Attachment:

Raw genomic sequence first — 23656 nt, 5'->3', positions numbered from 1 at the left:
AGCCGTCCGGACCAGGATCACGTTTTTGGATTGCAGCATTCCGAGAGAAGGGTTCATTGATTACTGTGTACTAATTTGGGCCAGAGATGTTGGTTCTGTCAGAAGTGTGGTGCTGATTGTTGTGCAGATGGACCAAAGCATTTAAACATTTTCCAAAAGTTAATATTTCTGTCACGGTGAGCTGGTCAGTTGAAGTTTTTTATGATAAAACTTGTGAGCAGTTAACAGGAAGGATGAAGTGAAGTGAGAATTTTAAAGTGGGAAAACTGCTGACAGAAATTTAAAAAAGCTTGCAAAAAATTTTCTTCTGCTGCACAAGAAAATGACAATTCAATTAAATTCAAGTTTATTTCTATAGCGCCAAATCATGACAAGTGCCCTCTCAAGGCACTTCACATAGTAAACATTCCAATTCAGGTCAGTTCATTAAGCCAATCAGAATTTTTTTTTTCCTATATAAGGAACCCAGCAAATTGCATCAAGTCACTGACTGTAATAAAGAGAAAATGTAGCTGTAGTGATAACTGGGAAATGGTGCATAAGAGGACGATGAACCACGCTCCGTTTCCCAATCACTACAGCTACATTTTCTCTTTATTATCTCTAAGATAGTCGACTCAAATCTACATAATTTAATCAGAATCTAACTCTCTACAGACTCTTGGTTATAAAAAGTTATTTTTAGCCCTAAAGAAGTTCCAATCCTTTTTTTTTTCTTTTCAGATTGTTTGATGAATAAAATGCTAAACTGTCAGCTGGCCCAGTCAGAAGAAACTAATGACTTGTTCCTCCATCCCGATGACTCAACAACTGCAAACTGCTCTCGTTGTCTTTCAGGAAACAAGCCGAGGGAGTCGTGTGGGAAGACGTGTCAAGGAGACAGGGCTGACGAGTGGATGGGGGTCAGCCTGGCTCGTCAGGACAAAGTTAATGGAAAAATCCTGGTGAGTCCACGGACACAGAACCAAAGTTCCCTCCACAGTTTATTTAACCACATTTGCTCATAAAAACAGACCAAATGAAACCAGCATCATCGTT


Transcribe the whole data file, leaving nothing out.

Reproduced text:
Raw genomic sequence first — 23656 nt, 5'->3', positions numbered from 1 at the left:
AGCCGTCCGGACCAGGATCACGTTTTTGGATTGCAGCATTCCGAGAGAAGGGTTCATTGATTACTGTGTACTAATTTGGGCCAGAGATGTTGGTTCTGTCAGAAGTGTGGTGCTGATTGTTGTGCAGATGGACCAAAGCATTTAAACATTTTCCAAAAGTTAATATTTCTGTCACGGTGAGCTGGTCAGTTGAAGTTTTTTATGATAAAACTTGTGAGCAGTTAACAGGAAGGATGAAGTGAAGTGAGAATTTTAAAGTGGGAAAACTGCTGACAGAAATTTAAAAAAGCTTGCAAAAAATTTTCTTCTGCTGCACAAGAAAATGACAATTCAATTAAATTCAAGTTTATTTCTATAGCGCCAAATCATGACAAGTGCCCTCTCAAGGCACTTCACATAGTAAACATTCCAATTCAGGTCAGTTCATTAAGCCAATCAGAATTTTTTTTTTCCTATATAAGGAACCCAGCAAATTGCATCAAGTCACTGACTGTAATAAAGAGAAAATGTAGCTGTAGTGATAACTGGGAAATGGTGCATAAGAGGACGATGAACCACGCTCCGTTTCCCAATCACTACAGCTACATTTTCTCTTTATTATCTCTAAGATAGTCGACTCAAATCTACATAATTTAATCAGAATCTAACTCTCTACAGACTCTTGGTTATAAAAAGTTATTTTTAGCCCTAAAGAAGTTCCAATCCTTTTTTTTTTCTTTTCAGATTGTTTGATGAATAAAATGCTAAACTGTCAGCTGGCCCAGTCAGAAGAAACTAATGACTTGTTCCTCCATCCCGATGACTCAACAACTGCAAACTGCTCTCGTTGTCTTTCAGGAAACAAGCCGAGGGAGTCGTGTGGGAAGACGTGTCAAGGAGACAGGGCTGACGAGTGGATGGGGGTCAGCCTGGCTCGTCAGGACAAAGTTAATGGAAAAATCCTGGTGAGTCCACGGACACAGAACCAAAGTTCCCTCCACAGTTTATTTAACCACATTTGCTCATAAAAACAGACCAAATGAAACCAGCATCATCGTT